One of the biggest, most important and, in many cases, most difficult tasks about having a family is controlling expenses. Let’s face it, many single consumers in the United States have a problem controlling their expenses even before they get married and have children and, after they do, it gets worse.
It can be done however and, even better, it’s not as difficult as you might think. Below are number of excellent tips and advice that will help you to get your family expenses under control and keep them there. Enjoy.
One of the first things you need to do is figure out where all your money is going, and the easiest way to do that is to keep a spending diary. Some experts will tell you that you need to do this for a month but, frankly, most people don’t have the diligence to do that, so let’s just say you need to do it for one full week, writing down in your diary every single thing that you spend money on including gasoline, groceries, entertainment, lattes at Starbucks, clothing and everything else.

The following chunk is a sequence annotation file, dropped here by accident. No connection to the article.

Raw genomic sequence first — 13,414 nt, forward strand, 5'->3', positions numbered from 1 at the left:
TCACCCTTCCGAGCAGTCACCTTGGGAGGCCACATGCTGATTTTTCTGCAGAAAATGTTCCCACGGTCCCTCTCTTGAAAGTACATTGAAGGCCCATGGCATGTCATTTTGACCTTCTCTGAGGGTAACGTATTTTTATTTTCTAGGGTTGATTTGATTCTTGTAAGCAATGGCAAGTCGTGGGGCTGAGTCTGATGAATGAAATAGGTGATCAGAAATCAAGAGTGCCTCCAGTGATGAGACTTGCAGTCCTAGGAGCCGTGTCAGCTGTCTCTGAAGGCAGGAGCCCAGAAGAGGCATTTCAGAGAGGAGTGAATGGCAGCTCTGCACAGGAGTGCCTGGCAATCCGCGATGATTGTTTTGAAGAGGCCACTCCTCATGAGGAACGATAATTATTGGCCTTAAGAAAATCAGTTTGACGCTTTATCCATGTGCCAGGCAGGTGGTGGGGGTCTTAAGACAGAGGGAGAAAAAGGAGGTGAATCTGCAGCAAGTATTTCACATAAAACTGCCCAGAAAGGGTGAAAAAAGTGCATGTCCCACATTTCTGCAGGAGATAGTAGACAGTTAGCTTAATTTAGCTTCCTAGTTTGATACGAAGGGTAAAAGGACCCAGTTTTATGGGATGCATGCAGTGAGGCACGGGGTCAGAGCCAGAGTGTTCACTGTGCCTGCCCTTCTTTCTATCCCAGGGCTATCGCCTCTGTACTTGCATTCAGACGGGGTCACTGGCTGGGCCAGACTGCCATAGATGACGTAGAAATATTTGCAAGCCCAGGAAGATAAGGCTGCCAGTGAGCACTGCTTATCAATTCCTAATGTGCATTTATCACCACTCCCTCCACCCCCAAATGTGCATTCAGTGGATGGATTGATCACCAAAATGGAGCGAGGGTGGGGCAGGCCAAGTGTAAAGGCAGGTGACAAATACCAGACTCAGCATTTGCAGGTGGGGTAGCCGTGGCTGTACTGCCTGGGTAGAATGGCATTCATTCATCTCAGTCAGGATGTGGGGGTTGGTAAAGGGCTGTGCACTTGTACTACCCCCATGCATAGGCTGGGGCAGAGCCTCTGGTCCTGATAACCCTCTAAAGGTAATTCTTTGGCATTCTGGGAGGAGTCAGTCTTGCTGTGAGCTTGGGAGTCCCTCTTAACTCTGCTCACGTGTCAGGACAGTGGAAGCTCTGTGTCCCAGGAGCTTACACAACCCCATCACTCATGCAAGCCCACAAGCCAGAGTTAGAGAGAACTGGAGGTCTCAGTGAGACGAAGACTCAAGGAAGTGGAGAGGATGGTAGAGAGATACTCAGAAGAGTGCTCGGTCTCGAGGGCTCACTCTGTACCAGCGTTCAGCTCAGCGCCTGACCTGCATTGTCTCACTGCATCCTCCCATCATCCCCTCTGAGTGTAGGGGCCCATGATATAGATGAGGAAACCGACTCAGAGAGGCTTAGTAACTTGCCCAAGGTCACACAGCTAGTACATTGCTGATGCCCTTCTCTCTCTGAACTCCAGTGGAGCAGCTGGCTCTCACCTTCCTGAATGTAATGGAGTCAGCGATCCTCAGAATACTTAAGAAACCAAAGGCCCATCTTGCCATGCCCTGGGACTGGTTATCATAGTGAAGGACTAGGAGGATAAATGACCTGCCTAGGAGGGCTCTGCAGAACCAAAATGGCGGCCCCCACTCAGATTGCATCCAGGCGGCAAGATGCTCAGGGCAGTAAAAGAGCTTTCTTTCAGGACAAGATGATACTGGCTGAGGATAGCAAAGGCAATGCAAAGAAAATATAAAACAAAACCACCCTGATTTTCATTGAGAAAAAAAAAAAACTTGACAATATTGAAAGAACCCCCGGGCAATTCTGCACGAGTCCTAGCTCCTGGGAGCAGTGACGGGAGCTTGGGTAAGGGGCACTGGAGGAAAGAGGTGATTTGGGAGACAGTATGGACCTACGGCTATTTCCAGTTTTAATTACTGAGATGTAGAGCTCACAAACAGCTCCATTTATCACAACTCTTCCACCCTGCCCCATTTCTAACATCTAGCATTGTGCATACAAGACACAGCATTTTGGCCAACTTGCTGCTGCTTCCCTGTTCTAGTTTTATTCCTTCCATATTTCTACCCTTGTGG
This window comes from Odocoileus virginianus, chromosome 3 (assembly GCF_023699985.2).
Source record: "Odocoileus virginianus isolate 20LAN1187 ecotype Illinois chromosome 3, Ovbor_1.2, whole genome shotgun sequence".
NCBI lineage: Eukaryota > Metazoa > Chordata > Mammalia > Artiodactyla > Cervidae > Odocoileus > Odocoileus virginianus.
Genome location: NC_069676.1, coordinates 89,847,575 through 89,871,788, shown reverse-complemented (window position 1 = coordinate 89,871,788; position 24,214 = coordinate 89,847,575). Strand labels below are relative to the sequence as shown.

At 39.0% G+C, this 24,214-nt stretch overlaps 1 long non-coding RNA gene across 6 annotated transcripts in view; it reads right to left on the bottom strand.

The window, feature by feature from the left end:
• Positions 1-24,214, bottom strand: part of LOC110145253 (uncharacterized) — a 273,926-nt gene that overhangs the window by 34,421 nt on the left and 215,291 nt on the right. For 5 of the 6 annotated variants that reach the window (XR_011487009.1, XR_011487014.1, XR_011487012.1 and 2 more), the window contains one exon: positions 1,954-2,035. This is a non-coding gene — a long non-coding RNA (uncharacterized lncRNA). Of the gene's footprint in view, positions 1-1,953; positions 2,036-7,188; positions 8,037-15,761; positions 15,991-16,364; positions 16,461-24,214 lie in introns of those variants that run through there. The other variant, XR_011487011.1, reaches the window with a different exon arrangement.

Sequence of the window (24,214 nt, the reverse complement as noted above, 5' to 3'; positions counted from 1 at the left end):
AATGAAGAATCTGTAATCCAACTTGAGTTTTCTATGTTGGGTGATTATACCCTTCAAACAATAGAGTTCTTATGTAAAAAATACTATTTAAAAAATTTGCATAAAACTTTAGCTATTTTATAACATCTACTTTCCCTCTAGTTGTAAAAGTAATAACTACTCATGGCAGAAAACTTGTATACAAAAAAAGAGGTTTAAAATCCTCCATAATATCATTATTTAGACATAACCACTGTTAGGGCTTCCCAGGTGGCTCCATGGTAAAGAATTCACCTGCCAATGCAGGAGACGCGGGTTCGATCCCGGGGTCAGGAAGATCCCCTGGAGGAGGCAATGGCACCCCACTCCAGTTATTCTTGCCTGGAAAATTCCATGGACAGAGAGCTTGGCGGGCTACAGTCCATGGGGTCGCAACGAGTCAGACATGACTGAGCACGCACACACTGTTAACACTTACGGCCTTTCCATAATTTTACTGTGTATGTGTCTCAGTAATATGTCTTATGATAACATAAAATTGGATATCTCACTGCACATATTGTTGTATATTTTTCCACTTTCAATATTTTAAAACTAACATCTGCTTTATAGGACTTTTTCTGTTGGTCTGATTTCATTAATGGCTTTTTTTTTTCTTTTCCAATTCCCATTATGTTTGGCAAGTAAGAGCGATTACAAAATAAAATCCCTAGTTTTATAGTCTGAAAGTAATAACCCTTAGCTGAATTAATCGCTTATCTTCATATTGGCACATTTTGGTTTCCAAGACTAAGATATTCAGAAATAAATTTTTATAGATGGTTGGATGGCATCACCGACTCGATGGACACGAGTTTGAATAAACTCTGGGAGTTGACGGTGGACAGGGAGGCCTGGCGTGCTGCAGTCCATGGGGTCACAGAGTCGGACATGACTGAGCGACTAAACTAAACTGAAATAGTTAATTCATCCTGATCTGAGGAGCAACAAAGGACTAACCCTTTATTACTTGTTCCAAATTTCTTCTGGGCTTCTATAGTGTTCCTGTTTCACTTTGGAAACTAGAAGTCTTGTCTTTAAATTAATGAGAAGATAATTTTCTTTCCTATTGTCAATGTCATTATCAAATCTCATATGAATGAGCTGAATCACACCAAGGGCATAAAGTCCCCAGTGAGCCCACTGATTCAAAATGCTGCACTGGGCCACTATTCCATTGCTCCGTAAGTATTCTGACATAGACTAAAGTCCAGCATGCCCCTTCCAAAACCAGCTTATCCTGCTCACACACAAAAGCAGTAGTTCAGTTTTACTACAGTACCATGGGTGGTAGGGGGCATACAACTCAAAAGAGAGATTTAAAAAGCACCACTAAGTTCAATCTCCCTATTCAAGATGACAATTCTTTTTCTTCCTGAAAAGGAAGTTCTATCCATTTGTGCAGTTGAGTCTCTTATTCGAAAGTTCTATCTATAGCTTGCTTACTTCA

Most people who do this, and do it correctly, are absolutely shocked at what they find, especially the fact that all of those little purchases really do add up.
Next it’s time to start eliminating the expenses that are unnecessary or frivolous. For example, do you really need a new pair of shoes if you have 30 of them already? Does your child need another new toy, especially if they already have a room full of them that they never use? Do you need that $7 frapuccino from Starbucks every single day, the most expensive cable television plan or the latest smart phone?
You have to answer these questions for yourself, for your spouse and for your kids in order to really get things under control. It might not be easy at first (to say the least), but it could mean a world of difference in terms of your savings account, and emergency fund and retirement accounts too.
One last bit of advice today is to stop relying on credit and debit cards and instead put yourself on a cash allowance. At the beginning of the week simply take out a specific amount of cash and do your best to not spend more than that. Psychologists agree that, when you have actual cash in your hand and see exactly how much you’re spending, you tend to spend much less.